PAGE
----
He drank to sooth the blow. I guess we all do. Though it’s easy to see why others drink and impossible to analyse your own. I drank. Maybe because of the stepfather who had taken me into his bedroom when my mother wasn’t home. Or maybe because of the fact that I never became the successful superwoman I thought I would become. Or maybe it was something else entirely? Something within me that just wanted to drink and be happy and not face the anxiety that otherwise filled my daily life? Does it even matter? I was a mess, that’s for sure and my husband knew that.

Mark knew of my relationship with Exodus. He didn’t mind much. He had similar problems I guess. He too drank too much and sometimes found himself waking up in a strange woman’s bed.

We’d fought about it, but we always reconciled. I’m not sure if I ever really loved him. I wish I had. I do collect broken souls and I love them all in a way, but not that way. And my husband recognised in me, and forgave, the same thing that was broken in him.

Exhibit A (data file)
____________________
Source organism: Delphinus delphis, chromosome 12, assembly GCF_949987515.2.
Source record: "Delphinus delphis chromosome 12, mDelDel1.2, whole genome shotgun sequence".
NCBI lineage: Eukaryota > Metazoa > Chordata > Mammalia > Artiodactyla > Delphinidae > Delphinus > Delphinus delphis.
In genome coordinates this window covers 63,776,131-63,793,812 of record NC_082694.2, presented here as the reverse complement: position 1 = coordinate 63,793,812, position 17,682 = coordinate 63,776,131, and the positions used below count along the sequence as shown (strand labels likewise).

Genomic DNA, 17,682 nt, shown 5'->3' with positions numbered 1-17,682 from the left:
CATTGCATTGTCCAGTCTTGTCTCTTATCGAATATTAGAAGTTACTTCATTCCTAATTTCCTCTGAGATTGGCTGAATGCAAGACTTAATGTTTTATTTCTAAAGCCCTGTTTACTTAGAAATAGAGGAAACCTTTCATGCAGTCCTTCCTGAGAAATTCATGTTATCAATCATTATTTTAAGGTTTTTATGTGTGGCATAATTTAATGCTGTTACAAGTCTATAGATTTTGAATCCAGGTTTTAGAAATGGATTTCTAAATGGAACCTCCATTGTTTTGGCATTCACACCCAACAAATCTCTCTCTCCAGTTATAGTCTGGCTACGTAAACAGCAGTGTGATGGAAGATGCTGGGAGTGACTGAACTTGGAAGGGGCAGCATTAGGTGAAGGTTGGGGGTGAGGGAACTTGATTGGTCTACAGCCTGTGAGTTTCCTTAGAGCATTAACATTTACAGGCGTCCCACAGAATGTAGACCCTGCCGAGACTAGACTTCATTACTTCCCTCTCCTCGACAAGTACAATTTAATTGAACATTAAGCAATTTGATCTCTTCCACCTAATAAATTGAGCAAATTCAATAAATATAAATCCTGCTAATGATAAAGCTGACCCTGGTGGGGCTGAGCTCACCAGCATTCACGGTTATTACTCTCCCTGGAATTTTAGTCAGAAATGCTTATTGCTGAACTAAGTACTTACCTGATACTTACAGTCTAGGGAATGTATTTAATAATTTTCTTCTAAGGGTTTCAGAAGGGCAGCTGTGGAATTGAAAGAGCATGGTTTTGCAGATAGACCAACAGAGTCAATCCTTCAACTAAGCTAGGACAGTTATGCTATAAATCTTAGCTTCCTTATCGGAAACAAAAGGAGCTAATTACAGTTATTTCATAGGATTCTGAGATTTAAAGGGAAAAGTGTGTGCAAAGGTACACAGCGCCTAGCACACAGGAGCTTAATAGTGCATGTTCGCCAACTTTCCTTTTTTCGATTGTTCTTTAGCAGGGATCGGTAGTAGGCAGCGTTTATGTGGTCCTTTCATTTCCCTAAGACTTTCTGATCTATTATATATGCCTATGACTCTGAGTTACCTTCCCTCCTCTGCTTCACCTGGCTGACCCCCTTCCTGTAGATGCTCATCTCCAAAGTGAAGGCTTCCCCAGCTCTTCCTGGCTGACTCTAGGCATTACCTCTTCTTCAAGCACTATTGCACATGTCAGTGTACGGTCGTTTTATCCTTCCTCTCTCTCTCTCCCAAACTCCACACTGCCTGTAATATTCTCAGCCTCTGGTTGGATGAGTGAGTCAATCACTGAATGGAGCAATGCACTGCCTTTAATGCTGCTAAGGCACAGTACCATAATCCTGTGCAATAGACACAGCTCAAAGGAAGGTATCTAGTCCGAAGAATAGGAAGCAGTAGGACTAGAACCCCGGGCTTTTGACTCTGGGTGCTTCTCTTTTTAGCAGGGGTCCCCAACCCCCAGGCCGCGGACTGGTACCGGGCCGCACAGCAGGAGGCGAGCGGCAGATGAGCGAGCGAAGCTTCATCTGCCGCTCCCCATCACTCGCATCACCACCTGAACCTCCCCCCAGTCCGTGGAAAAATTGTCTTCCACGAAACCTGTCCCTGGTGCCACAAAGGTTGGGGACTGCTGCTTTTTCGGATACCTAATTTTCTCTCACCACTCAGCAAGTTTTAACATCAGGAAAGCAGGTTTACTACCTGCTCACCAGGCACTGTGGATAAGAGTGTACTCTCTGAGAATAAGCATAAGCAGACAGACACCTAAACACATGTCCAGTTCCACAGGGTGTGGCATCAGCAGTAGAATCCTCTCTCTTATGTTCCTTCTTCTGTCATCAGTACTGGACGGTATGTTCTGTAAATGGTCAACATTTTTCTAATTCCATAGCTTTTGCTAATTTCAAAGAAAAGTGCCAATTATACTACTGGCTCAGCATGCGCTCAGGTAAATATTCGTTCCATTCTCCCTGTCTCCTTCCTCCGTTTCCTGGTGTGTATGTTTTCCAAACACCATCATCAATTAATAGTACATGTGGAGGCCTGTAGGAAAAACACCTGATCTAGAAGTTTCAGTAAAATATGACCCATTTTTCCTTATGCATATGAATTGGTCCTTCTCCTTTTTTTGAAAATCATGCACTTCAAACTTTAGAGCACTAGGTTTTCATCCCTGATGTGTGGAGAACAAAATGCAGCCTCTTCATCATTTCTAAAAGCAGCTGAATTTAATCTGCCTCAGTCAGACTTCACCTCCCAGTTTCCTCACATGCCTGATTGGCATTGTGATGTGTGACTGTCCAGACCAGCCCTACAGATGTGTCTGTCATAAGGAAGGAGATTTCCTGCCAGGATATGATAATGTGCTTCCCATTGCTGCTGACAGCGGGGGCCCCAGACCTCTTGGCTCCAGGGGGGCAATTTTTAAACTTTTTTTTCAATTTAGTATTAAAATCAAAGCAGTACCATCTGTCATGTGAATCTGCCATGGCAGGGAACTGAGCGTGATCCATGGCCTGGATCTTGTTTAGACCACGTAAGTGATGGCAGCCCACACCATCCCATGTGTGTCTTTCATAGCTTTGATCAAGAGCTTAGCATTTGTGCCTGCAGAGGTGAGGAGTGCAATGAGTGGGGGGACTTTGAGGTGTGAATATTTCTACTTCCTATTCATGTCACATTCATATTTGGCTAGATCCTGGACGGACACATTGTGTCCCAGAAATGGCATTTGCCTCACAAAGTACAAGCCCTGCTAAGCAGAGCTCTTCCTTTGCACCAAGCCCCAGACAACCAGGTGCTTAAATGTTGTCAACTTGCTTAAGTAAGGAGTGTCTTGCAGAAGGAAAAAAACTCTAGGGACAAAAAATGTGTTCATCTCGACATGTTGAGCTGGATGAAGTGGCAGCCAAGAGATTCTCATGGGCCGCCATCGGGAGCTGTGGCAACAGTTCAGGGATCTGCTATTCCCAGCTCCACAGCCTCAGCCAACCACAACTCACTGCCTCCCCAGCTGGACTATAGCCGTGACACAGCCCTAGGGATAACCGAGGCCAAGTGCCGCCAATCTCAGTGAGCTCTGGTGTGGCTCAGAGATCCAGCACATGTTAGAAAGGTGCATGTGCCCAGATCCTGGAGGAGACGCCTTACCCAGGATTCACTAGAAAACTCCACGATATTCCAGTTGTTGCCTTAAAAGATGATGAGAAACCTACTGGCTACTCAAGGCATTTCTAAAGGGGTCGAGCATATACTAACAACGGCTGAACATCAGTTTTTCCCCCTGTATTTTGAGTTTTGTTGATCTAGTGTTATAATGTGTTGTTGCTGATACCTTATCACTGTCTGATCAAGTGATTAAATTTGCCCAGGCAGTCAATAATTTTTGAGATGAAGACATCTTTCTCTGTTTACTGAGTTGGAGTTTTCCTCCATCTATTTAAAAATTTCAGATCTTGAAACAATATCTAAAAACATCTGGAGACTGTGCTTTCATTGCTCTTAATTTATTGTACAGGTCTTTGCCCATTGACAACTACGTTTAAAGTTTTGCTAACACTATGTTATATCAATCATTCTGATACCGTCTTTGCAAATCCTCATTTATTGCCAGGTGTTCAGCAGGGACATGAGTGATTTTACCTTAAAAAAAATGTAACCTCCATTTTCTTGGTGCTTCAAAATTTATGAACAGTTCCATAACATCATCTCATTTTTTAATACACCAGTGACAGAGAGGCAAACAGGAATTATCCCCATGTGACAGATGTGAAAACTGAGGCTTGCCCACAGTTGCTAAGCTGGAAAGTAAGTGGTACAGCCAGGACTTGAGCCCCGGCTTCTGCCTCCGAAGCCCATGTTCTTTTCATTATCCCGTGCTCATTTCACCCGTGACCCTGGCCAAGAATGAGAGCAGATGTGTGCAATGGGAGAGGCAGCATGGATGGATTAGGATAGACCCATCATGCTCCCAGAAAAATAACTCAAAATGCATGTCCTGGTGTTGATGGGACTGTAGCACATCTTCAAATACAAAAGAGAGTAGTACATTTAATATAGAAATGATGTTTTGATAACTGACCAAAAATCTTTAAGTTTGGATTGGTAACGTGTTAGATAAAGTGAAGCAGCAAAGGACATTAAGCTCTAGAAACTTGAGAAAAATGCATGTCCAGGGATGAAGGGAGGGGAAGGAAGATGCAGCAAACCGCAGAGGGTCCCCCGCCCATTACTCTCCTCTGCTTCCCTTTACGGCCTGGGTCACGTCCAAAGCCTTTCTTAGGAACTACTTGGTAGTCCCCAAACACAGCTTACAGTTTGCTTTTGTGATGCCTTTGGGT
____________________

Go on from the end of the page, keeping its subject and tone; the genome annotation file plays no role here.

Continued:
And so we went on. Exodus and I met when it was time for a session. We’d meet in the evenings for weeks. We’d drink and go to his place and we’d drink some more and when the mood hit us we let the demons loose.

The house was full of them. Not big horned demons with forks and bad breath, but the kind of demons that ride you till there is nothing left of your soul but a broken promise.

At times Exodus became obnoxious. He had a mean streak in him, and it got worse and worse. Sometimes I am sure that the horror he wrote wasn’t something he made up from the vilest corner of his mind, but something he actually went out and did when he wasn’t writing. I’d believe it too if it weren’t for the fact that he spent so much time with me when he wasn’t  sitting at his desk making things up.

It was a Wednesday afternoon when I met him for the last time. I remember I noticed that the beard stub he had was turning grey and I thought it looked sexy. His eyes were a bit blood shot and he said he’d been up till late the night before finishing something. We didn’t go to the peer that time, but straight to his villa. We drank what he had in the house and listened to old favourites. I danced and he watched and I felt like I was twenty again with my whole life, the whole world, in front of me and not behind me.

He had that effect on me. He made me feel things. Or I thought he did. Turned out it may have been the house. It has its demons and now maybe Exodus is one of them.